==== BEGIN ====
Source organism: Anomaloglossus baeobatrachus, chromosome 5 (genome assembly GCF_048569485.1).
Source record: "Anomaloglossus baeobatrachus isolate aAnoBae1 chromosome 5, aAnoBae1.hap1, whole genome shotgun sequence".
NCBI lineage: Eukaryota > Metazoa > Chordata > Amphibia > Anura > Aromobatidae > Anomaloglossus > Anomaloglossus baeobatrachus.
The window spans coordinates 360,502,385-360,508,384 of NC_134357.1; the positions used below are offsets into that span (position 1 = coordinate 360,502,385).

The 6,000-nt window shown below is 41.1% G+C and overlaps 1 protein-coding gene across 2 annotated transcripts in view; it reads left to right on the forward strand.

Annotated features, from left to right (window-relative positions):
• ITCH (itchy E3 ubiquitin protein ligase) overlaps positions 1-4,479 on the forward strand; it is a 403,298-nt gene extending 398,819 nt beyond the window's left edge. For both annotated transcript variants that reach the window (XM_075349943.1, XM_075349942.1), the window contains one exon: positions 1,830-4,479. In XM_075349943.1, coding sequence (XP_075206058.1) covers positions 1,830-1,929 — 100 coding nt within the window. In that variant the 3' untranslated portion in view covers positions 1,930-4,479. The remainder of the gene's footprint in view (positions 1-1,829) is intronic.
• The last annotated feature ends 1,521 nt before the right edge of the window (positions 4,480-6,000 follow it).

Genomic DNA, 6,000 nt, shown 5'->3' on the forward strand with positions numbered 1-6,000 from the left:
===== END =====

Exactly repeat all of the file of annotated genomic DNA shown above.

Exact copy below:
Source organism: Anomaloglossus baeobatrachus, chromosome 5 (genome assembly GCF_048569485.1).
Source record: "Anomaloglossus baeobatrachus isolate aAnoBae1 chromosome 5, aAnoBae1.hap1, whole genome shotgun sequence".
NCBI lineage: Eukaryota > Metazoa > Chordata > Amphibia > Anura > Aromobatidae > Anomaloglossus > Anomaloglossus baeobatrachus.
The window spans coordinates 360,502,385-360,508,384 of NC_134357.1; the positions used below are offsets into that span (position 1 = coordinate 360,502,385).

The 6,000-nt window shown below is 41.1% G+C and overlaps 1 protein-coding gene across 2 annotated transcripts in view; it reads left to right on the forward strand.

Annotated features, from left to right (window-relative positions):
• ITCH (itchy E3 ubiquitin protein ligase) overlaps positions 1-4,479 on the forward strand; it is a 403,298-nt gene extending 398,819 nt beyond the window's left edge. For both annotated transcript variants that reach the window (XM_075349943.1, XM_075349942.1), the window contains one exon: positions 1,830-4,479. In XM_075349943.1, coding sequence (XP_075206058.1) covers positions 1,830-1,929 — 100 coding nt within the window. In that variant the 3' untranslated portion in view covers positions 1,930-4,479. The remainder of the gene's footprint in view (positions 1-1,829) is intronic.
• The last annotated feature ends 1,521 nt before the right edge of the window (positions 4,480-6,000 follow it).

Genomic DNA, 6,000 nt, shown 5'->3' on the forward strand with positions numbered 1-6,000 from the left: